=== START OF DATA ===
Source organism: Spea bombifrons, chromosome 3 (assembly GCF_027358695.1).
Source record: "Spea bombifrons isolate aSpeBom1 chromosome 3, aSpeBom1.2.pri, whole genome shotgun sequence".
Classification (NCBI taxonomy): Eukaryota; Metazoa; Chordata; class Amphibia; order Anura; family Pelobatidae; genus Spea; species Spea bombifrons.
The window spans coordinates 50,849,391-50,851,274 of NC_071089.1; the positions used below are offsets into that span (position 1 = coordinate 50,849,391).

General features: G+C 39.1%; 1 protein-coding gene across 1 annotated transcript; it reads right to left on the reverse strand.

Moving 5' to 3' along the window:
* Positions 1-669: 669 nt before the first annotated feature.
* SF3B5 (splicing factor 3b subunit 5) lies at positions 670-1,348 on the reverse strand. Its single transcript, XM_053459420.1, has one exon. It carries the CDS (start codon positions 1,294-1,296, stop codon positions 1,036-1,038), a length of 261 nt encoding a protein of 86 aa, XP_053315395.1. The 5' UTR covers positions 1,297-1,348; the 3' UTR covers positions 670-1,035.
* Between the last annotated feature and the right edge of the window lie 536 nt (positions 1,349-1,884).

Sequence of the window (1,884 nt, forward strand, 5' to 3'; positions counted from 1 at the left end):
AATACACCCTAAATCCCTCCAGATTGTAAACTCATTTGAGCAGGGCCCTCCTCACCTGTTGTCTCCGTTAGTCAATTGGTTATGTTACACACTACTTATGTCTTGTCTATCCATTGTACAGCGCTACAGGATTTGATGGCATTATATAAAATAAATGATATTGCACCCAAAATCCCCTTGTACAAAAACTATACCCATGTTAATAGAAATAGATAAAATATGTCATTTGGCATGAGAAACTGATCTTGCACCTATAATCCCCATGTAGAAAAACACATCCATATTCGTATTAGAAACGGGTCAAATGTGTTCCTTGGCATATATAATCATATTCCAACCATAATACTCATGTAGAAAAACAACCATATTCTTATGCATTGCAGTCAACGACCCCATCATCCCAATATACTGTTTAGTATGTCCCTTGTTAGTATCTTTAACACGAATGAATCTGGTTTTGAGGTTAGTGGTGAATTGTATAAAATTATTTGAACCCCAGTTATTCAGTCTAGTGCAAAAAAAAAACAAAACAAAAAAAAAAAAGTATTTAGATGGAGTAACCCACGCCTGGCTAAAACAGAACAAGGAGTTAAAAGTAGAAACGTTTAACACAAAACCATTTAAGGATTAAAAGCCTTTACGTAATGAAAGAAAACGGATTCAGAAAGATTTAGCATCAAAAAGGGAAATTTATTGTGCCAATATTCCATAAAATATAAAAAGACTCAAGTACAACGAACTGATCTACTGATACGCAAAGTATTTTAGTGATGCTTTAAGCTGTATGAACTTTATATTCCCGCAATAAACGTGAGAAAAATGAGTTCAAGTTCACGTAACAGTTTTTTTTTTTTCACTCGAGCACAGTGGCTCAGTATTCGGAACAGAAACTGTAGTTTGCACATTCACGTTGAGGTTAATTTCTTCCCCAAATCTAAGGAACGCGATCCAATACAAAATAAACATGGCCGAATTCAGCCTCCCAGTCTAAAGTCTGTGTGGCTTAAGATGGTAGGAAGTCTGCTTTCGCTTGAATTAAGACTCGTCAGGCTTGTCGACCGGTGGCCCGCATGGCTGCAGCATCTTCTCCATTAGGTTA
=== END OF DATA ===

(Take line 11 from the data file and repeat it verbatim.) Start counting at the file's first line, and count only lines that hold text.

AATACACCCTAAATCCCTCCAGATTGTAAACTCATTTGAGCAGGGCCCTCCTCACCTGTTGTCTCCGTTAGTCAATTGGTTATGTTACACACTACTTATGTCTTGTCTATCCATTGTACAGCGCTACAGGATTTGATGGCATTATATAAAATAAATGATATTGCACCCAAAATCCCCTTGTACAAAAACTATACCCATGTTAATAGAAATAGATAAAATATGTCATTTGGCATGAGAAACTGATCTTGCACCTATAATCCCCATGTAGAAAAACACATCCATATTCGTATTAGAAACGGGTCAAATGTGTTCCTTGGCATATATAATCATATTCCAACCATAATACTCATGTAGAAAAACAACCATATTCTTATGCATTGCAGTCAACGACCCCATCATCCCAATATACTGTTTAGTATGTCCCTTGTTAGTATCTTTAACACGAATGAATCTGGTTTTGAGGTTAGTGGTGAATTGTATAAAATTATTTGAACCCCAGTTATTCAGTCTAGTGCAAAAAAAAAACAAAACAAAAAAAAAAAAGTATTTAGATGGAGTAACCCACGCCTGGCTAAAACAGAACAAGGAGTTAAAAGTAGAAACGTTTAACACAAAACCATTTAAGGATTAAAAGCCTTTACGTAATGAAAGAAAACGGATTCAGAAAGATTTAGCATCAAAAAGGGAAATTTATTGTGCCAATATTCCATAAAATATAAAAAGACTCAAGTACAACGAACTGATCTACTGATACGCAAAGTATTTTAGTGATGCTTTAAGCTGTATGAACTTTATATTCCCGCAATAAACGTGAGAAAAATGAGTTCAAGTTCACGTAACAGTTTTTTTTTTTTCACTCGAGCACAGTGGCTCAGTATTCGGAACAGAAACTGTAGTTTGCACATTCACGTTGAGGTTAATTTCTTCCCCAAATCTAAGGAACGCGATCCAATACAAAATAAACATGGCCGAATTCAGCCTCCCAGTCTAAAGTCTGTGTGGCTTAAGATGGTAGGAAGTCTGCTTTCGCTTGAATTAAGACTCGTCAGGCTTGTCGACCGGTGGCCCGCATGGCTGCAGCATCTTCTCCATTAGGTTA